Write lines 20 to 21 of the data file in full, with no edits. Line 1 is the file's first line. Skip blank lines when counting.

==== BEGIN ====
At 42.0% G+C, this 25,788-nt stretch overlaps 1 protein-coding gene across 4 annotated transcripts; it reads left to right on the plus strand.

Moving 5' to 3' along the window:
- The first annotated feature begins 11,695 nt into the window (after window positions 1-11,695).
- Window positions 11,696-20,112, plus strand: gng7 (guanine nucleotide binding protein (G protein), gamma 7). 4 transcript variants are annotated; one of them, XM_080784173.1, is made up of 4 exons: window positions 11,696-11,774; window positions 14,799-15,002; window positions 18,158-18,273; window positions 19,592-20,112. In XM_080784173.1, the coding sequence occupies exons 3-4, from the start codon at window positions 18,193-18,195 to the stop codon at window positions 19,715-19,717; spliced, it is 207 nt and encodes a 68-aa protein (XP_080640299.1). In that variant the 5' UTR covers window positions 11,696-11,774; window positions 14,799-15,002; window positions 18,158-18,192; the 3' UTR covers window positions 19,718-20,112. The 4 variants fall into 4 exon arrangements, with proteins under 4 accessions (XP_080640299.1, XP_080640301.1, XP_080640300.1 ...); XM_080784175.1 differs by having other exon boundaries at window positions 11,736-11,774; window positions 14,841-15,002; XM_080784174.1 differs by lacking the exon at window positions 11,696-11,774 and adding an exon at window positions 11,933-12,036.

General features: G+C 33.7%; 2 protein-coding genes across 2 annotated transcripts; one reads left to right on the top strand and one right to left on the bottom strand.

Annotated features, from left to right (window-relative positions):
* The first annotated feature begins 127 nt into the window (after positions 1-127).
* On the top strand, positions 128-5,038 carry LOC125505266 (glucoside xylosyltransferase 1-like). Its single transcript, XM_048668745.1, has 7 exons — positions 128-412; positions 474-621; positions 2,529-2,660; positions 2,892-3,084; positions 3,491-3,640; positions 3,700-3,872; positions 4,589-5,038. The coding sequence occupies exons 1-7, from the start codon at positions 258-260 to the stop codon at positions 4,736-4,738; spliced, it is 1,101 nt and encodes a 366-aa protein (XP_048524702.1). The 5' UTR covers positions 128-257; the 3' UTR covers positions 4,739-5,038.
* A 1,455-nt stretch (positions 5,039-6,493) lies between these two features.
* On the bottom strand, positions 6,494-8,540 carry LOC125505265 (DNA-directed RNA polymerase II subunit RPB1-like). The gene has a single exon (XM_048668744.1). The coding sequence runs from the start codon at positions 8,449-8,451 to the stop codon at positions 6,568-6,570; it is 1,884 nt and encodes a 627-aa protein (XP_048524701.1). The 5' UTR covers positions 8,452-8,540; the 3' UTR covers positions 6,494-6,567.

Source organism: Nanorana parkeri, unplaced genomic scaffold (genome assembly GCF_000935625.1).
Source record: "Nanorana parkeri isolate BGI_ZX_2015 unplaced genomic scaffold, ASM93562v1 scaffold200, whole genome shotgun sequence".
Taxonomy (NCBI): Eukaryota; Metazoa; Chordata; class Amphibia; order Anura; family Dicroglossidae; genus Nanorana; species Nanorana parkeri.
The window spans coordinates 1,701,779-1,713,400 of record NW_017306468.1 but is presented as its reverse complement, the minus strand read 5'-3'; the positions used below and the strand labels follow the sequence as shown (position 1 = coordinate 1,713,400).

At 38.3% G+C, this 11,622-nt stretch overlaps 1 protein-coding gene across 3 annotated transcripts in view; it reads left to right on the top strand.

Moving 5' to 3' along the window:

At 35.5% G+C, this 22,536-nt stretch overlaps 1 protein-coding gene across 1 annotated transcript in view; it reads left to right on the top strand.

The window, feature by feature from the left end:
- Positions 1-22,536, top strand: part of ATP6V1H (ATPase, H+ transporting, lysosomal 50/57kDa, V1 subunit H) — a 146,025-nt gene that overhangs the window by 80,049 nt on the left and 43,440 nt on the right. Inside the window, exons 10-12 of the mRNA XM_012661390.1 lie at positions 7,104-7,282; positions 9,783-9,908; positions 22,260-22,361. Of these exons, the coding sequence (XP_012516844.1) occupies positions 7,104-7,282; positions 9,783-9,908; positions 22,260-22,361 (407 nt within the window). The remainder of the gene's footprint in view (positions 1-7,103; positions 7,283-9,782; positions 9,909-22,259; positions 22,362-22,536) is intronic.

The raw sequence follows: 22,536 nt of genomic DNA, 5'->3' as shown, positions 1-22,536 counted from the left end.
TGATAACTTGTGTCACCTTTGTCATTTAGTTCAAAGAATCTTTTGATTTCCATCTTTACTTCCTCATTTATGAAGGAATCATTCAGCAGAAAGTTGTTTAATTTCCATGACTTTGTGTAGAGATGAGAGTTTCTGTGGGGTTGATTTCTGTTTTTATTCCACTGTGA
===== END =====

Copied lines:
The raw sequence follows: 22,536 nt of genomic DNA, 5'->3' as shown, positions 1-22,536 counted from the left end.
TGATAACTTGTGTCACCTTTGTCATTTAGTTCAAAGAATCTTTTGATTTCCATCTTTACTTCCTCATTTATGAAGGAATCATTCAGCAGAAAGTTGTTTAATTTCCATGACTTTGTGTAGAGATGAGAGTTTCTGTGGGGTTGATTTCTGTTTTTATTCCACTGTGA